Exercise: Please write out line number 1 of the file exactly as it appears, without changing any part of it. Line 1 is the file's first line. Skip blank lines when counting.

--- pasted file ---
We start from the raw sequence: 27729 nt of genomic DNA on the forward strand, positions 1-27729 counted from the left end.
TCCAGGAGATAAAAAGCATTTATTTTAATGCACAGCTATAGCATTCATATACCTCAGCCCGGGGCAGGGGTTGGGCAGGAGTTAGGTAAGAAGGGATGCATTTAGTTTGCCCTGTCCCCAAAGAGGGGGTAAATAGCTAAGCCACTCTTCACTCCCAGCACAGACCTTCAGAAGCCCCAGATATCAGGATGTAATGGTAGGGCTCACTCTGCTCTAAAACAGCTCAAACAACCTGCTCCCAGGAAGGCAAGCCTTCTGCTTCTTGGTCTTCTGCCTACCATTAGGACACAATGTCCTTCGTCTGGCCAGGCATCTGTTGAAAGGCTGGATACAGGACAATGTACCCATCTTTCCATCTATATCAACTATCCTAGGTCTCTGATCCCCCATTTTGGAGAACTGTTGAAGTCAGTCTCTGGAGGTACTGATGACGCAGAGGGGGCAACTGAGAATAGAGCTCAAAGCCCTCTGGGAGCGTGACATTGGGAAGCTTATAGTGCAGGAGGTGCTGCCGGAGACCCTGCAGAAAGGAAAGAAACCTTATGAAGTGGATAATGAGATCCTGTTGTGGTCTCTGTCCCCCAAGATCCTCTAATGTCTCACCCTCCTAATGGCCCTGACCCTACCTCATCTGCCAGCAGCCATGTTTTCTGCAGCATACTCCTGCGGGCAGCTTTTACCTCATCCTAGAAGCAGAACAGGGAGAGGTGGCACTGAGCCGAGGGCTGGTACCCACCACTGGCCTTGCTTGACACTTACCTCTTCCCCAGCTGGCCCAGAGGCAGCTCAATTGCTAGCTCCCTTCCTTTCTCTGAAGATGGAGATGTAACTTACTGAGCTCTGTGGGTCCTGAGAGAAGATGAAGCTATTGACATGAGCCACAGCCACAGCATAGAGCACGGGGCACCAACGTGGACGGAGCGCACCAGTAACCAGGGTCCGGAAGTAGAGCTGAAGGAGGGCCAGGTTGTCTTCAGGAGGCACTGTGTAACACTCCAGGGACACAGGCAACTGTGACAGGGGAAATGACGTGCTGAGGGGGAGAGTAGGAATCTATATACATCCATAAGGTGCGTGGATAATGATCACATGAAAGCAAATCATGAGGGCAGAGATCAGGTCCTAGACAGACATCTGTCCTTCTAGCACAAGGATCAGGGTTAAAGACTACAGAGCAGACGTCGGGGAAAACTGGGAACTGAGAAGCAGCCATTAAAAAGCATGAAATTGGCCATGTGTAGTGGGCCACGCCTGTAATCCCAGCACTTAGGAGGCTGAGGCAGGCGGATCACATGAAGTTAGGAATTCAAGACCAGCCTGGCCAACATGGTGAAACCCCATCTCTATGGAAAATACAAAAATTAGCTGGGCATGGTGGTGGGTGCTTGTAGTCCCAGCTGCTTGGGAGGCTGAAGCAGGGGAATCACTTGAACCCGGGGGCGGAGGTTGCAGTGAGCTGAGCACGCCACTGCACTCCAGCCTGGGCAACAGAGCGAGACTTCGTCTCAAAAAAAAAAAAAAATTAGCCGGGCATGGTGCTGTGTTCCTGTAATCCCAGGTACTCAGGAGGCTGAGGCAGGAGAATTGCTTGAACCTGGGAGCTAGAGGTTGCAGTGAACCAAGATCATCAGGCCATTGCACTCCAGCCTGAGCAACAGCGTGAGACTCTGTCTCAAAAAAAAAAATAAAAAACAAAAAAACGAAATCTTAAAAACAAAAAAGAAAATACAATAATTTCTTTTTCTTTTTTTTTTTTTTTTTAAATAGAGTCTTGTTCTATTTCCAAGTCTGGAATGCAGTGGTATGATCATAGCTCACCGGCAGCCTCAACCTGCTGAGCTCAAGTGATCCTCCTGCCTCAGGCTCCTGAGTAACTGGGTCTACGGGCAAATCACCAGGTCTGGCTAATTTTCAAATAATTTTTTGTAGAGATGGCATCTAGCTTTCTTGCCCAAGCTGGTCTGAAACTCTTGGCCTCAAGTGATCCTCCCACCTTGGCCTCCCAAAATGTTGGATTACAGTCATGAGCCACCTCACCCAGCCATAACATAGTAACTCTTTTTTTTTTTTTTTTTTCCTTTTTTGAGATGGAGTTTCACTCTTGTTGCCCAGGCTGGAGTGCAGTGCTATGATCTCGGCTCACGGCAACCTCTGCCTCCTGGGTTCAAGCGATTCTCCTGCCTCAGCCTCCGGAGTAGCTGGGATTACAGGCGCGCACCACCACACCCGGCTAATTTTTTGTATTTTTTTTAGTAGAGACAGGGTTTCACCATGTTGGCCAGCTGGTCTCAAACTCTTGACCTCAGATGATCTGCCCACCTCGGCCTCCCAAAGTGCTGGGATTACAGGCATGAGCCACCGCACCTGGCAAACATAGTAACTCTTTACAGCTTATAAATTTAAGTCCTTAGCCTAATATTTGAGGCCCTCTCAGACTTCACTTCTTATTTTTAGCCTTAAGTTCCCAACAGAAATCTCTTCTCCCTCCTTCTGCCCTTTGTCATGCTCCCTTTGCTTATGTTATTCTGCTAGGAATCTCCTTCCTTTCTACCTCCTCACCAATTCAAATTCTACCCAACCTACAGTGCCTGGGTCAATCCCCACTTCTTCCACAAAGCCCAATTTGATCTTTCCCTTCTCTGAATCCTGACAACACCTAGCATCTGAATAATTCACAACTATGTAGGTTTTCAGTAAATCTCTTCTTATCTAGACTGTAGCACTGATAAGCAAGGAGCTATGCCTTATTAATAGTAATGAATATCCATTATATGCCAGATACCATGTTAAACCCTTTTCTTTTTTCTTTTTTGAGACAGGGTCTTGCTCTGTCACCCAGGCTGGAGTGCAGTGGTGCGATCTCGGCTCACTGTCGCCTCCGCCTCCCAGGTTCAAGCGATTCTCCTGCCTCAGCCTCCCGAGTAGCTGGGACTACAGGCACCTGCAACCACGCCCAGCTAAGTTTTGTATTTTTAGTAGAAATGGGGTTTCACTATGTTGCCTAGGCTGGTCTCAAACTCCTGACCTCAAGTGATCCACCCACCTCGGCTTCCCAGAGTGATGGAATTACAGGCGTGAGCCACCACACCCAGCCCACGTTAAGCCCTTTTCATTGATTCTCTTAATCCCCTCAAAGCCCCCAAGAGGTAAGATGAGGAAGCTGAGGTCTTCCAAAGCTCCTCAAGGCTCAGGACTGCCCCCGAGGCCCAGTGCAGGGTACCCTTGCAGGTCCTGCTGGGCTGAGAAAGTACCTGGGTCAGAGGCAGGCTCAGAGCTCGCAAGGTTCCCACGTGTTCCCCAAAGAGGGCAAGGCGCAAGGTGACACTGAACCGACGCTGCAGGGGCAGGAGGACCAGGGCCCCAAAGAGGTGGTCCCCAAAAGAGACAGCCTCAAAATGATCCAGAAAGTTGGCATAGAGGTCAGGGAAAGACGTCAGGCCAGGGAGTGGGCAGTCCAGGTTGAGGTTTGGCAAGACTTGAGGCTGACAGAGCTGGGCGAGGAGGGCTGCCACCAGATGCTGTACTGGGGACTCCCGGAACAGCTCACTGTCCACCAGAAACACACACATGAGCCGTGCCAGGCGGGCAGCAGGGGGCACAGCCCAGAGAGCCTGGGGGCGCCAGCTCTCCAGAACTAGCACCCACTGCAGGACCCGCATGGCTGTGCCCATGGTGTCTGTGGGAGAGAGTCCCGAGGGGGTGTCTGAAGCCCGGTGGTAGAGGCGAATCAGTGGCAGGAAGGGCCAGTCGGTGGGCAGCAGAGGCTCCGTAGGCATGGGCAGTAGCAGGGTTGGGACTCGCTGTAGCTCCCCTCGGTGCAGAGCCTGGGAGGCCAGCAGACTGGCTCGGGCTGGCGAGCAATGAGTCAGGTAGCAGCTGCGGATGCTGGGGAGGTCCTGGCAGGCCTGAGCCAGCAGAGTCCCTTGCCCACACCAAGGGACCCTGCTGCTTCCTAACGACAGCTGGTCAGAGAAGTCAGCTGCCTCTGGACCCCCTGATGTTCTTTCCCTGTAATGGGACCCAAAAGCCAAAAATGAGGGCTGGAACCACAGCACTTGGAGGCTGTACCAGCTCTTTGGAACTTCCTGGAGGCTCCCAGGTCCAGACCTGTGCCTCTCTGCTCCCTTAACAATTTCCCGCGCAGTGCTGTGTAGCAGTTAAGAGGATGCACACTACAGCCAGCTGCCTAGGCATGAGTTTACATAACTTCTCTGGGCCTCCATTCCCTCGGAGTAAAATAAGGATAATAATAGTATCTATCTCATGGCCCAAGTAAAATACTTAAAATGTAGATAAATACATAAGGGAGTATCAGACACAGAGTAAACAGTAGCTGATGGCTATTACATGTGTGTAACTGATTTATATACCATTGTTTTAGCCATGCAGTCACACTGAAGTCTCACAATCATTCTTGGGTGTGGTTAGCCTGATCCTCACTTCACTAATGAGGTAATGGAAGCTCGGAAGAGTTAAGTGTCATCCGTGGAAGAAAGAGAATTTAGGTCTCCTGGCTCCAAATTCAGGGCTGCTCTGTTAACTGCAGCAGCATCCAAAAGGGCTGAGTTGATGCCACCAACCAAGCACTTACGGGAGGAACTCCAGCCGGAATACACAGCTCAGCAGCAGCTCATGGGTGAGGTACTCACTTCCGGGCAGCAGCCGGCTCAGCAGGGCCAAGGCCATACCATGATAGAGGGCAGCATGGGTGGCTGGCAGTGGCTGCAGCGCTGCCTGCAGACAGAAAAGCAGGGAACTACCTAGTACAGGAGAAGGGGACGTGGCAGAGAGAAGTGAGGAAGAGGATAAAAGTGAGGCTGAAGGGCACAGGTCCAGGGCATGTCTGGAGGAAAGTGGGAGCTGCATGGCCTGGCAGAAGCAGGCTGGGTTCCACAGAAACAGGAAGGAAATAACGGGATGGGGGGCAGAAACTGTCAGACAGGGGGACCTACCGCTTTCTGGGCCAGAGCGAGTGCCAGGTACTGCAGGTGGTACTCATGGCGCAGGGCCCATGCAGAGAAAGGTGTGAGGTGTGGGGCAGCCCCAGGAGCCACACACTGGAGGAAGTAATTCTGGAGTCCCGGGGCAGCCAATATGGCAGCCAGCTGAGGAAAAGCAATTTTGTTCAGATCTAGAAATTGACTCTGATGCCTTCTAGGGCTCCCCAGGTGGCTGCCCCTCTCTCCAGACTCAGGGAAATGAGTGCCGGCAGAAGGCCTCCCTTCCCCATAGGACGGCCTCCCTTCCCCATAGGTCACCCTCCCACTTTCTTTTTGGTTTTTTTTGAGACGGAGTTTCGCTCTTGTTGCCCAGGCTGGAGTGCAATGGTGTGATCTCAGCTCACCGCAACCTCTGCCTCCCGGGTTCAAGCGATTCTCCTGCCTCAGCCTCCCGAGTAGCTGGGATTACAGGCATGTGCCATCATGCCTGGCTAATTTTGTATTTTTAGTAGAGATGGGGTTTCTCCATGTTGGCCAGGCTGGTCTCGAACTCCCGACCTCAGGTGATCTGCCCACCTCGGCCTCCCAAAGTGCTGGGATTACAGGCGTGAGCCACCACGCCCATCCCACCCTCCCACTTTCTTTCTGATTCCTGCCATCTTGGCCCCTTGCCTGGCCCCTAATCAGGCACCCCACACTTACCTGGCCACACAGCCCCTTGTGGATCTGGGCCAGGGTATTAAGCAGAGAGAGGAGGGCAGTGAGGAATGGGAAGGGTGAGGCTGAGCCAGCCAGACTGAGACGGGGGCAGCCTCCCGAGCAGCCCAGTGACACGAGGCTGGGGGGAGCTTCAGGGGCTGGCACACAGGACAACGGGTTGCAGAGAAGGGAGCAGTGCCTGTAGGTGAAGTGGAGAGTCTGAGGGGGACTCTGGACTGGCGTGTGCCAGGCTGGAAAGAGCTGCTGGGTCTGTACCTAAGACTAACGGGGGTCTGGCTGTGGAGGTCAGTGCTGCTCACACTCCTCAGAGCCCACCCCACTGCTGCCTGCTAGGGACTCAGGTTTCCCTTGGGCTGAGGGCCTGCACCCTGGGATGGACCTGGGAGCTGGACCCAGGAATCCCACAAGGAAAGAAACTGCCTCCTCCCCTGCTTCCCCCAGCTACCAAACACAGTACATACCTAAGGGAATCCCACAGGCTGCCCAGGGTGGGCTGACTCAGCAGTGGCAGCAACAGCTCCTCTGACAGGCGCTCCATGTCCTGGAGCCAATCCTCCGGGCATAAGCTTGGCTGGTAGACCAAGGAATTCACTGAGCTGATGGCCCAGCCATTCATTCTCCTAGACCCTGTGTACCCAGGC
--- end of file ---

We start from the raw sequence: 27729 nt of genomic DNA on the forward strand, positions 1-27729 counted from the left end.